From BlenderWiki

Jump to: navigation, search

Blender Stereoscopic workflow and code proposal

BMW model courtesy of


This is a technical document explaining the features planned for enabled stereoscopic render support in Blender. Proposal developed in collaboration with Francesco Siddi.

We look forward to hear back from artists and developers. Feedback can come on #blendercoders - bf-committers mailing-list or email.
Dalai Felinto (dfelinto on irc)

Related Links

  • 3D Movie Making by Bernard Mendiburu (book) [1]
  • Cinema Stereoscopico by Francesco Siddi (book - Italian) [2]
  • Blender 2.6 Stereoscopic Rendering Addon by Sebastian Schneider [3]
  • Light Illusion - (floating window and other related topics) [4]


Stereo-3D has been explored for years by the movie industry. The well-known principal is to produce two renders per frame (one for each eye). To produce those images we need two new parameters for rendering: the interocular separation and the converging plane distance.

The images can be produced in 3 different ways: (1) off-axis; (2) toe-in; and (3) parallel cameras. Off-axis is the ultimate goal of the digital movie-maker, but the other two methods can be needed when working with combining rendered elements with captured footage.

However the corollary for 3d-movie making is that the result has to be more than rendering two images. Depth narratives are a complete new subject and have their own needs in terms of sets of tools and workflow. Thus once the images are rendered, it's essential to let the artist to check the result in their 3d enabled display. That means to enable the UV/Image Editor with stereo preview

The implementation of Stereo features can happen in two separate (and almost independent) fronts. Viewport and Rendering. Viewport takes care of the workflow during the edition of the 3d scene, allowing for the preview of depth bracket and previsualization of the 3d stereo effect. Rendering includes saving the files, integrating them into composite nodes, and preview of the rendered result.


3D viewport is important for previewing layouts in camera view. This only makes sense when the view is on camera mode. In 3D viewport a stereo camera should be properly visualized (pair of virtual cameras, stereo window and its limits: close plane, zero plane, distant plane limits).

We should be able to see both eyes, or only the left or right eye.

When seeing both eyes, different setting for stereo visualization in the 3D viewport could be available (red-cyan and other anaglyph, interlaced, etc.) (Display Modes)

Interface Preview

model courtesy of

Implementation Considerations

All the Display Modes require the viewport to be rendered twice. The simplest modes (anaglyph, interlace, v-interlace) can be accomplished by setting different OpenGL flags in each render pass (as reference see the game engine file RAS_OpenGLRasterizer.cpp).

For other modes (anaglyph desaturated, anaglyph partly saturated) we may need to render the viewport to FBOs and do a GLSL screen shader or equivalent. (or we can simply not support those methods at first).

For side-by-side and quad buffer the most elegant solution would be to render the entire viewport twice, each pass with a different value set for the current eye. The Triple Buffer Window Draw Method may already be doing that - to investigate. To me this is more like having Blender supporting side-by-side/quad-buffer and then enabling viewport per-eye render, than the other way around.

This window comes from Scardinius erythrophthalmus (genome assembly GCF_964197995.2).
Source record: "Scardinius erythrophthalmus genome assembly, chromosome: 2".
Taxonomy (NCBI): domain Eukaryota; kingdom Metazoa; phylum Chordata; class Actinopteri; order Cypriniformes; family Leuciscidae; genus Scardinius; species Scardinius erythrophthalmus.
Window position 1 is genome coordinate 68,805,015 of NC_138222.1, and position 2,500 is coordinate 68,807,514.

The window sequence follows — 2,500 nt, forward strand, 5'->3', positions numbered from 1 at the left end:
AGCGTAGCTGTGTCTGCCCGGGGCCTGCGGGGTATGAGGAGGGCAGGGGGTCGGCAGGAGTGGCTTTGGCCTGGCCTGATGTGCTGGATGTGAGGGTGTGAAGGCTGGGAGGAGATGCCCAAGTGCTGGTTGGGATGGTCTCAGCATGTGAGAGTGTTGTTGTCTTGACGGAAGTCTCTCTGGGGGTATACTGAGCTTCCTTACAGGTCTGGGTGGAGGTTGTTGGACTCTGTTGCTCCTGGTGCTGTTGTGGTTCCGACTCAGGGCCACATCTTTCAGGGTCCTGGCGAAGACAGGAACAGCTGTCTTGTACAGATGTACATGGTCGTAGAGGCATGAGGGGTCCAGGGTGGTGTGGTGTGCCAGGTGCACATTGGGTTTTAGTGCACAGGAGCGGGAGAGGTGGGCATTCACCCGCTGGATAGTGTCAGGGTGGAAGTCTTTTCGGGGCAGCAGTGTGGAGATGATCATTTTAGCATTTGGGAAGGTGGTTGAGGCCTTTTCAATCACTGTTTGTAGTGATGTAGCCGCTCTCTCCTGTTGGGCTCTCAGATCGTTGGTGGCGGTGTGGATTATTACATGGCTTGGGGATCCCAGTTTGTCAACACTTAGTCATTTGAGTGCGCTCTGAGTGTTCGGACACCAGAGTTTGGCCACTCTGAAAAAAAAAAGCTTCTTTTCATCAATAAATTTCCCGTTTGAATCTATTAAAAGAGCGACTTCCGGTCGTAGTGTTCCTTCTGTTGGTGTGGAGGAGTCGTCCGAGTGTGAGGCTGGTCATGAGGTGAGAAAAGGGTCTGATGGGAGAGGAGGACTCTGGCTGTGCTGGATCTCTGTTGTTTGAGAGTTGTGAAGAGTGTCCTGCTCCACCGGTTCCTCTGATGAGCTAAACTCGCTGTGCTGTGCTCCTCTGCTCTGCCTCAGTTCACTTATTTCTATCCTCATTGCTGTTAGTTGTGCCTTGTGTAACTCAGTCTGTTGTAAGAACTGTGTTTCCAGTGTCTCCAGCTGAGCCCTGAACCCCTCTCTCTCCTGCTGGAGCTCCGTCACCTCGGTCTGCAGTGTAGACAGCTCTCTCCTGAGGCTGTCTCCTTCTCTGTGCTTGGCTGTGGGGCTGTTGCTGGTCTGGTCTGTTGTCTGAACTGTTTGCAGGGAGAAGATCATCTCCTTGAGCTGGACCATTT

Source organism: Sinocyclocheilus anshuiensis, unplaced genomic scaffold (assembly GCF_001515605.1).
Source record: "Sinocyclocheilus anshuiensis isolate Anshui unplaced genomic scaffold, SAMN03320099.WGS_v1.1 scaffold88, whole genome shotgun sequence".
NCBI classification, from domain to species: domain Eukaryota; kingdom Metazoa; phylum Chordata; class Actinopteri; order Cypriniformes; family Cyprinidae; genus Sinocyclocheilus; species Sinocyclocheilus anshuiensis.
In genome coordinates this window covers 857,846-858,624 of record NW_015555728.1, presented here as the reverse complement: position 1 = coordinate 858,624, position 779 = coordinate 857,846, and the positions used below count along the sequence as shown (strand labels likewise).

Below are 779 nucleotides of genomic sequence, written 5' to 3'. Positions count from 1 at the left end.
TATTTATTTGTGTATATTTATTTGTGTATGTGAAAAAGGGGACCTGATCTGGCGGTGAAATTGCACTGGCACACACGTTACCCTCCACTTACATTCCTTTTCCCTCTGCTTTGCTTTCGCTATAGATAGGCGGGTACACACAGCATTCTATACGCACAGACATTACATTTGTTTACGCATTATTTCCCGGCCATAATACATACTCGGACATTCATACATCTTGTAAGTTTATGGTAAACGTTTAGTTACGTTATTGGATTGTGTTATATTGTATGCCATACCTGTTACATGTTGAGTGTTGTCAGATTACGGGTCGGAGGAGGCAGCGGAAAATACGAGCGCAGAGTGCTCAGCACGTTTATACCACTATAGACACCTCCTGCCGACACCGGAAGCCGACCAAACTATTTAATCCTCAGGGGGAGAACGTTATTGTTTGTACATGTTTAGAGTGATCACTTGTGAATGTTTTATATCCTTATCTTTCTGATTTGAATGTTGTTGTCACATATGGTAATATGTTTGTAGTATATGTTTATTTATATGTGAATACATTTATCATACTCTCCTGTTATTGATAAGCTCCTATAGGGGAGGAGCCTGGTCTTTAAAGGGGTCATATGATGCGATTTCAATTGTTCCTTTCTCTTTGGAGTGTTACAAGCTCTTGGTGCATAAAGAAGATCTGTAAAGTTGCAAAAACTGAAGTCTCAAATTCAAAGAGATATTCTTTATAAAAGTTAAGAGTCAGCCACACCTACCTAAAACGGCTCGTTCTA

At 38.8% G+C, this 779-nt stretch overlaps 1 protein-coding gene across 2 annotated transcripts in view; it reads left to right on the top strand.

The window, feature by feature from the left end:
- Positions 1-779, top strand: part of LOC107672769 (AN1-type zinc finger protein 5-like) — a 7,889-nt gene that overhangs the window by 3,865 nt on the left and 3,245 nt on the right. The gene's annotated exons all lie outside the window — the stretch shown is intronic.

It's important to test how eventual changes in the z-buffer affect Viewport selection. For the simpler modes we can leave the z-buffer of the last rendered eye, for the screen shader options we may need to draw the screen plane without changing zed.


/* Stereo Settings */
typedef struct View3DStereoSettings {
    short flag;
    short eye;
    short mode;
    char pad[2];
    /* to exagerate the depth - default 1.0 */
    /* still have to decide if we need that    */
   //float factor;
} View3DStereoSettings;
/* View3D->stereo.flag (short) */
#define V3D_S3D_DISPCAMERAS (1 << 0)
#define V3D_S3D_DISPPLANES (1 << 1)
#define V3D_S3D_DISPVOLUME (1 << 2)
#define V3D_S3D_DISPFLOATWIN (1 << 3)
#define V3D_S3D_LEFT (1 << 4) /* (internal) */
/* View3D->stereo.eye (short) */
#define V3D_S3D_EYE_BOTH 0
#define V3D_S3D_EYE_LEFT 1
#define V3D_S3D_EYE_RIGHT 2
/* View3D->stereo.mode (short) */
#define V3D_S3D_ANAGLYPH 0
#define V3D_S3D_INTERLACE 1
#define V3D_S3D_VINTERLACE 2
#define V3D_S3D_QUADBUFFER 3


The Camera datablock will hold the information per-camera of the stereo settings (interocular separation, convergence plane distance and convergence mode (toe-in, off-axis, parallel).

Later we should be able to expand this functionalities to let the users to work with pixel separation, instead of directly with interocular/plane distances (for reference see this addon). Internally however, we are always changing interocular separation and the convergence plane distance. (which also means those extra functionalities can be achieved via RNA).

Interface Preview


The Stereo options should have their own panel, to be grayed out when stereo is disabled in a scene level. (or perhaps we expose the scene.use_stereo here?).

Floating Windows allow for cutting the non intersecting area of the camera frustums.

Later this can be extended to accommodate the workflow functionalities such as auto-setting of interocular and convergence parameters based on a depth bracket. This doesn't need to be built-in and can be implemented as an addon to allow studios to change it more easily.


/* Stereo Settings */
typedef struct CameraStereoSettings {
    float interocular_distance;